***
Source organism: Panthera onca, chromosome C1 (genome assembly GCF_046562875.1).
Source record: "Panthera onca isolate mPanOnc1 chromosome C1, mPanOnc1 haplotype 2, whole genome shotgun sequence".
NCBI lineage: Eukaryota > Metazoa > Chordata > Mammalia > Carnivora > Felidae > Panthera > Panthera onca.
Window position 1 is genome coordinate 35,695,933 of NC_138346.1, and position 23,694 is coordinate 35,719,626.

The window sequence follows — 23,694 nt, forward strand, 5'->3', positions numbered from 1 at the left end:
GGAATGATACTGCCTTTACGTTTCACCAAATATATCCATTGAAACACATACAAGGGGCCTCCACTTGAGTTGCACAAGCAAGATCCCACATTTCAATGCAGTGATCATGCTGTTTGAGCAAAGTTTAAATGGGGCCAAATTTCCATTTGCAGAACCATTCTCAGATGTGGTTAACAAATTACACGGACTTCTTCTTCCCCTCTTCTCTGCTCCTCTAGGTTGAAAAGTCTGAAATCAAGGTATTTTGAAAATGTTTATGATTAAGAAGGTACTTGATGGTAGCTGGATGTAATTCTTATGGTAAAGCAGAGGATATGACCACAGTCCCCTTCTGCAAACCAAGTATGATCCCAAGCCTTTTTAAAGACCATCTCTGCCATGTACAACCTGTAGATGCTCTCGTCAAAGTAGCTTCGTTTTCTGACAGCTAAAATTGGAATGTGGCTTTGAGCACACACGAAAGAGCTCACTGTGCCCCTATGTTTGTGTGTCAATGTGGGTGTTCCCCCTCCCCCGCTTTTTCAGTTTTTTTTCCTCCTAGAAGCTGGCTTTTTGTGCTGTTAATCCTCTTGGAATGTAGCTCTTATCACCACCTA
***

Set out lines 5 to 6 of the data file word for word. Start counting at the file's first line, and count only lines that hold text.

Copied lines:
The window sequence follows — 23,694 nt, forward strand, 5'->3', positions numbered from 1 at the left end:
GGAATGATACTGCCTTTACGTTTCACCAAATATATCCATTGAAACACATACAAGGGGCCTCCACTTGAGTTGCACAAGCAAGATCCCACATTTCAATGCAGTGATCATGCTGTTTGAGCAAAGTTTAAATGGGGCCAAATTTCCATTTGCAGAACCATTCTCAGATGTGGTTAACAAATTACACGGACTTCTTCTTCCCCTCTTCTCTGCTCCTCTAGGTTGAAAAGTCTGAAATCAAGGTATTTTGAAAATGTTTATGATTAAGAAGGTACTTGATGGTAGCTGGATGTAATTCTTATGGTAAAGCAGAGGATATGACCACAGTCCCCTTCTGCAAACCAAGTATGATCCCAAGCCTTTTTAAAGACCATCTCTGCCATGTACAACCTGTAGATGCTCTCGTCAAAGTAGCTTCGTTTTCTGACAGCTAAAATTGGAATGTGGCTTTGAGCACACACGAAAGAGCTCACTGTGCCCCTATGTTTGTGTGTCAATGTGGGTGTTCCCCCTCCCCCGCTTTTTCAGTTTTTTTTCCTCCTAGAAGCTGGCTTTTTGTGCTGTTAATCCTCTTGGAATGTAGCTCTTATCACCACCTA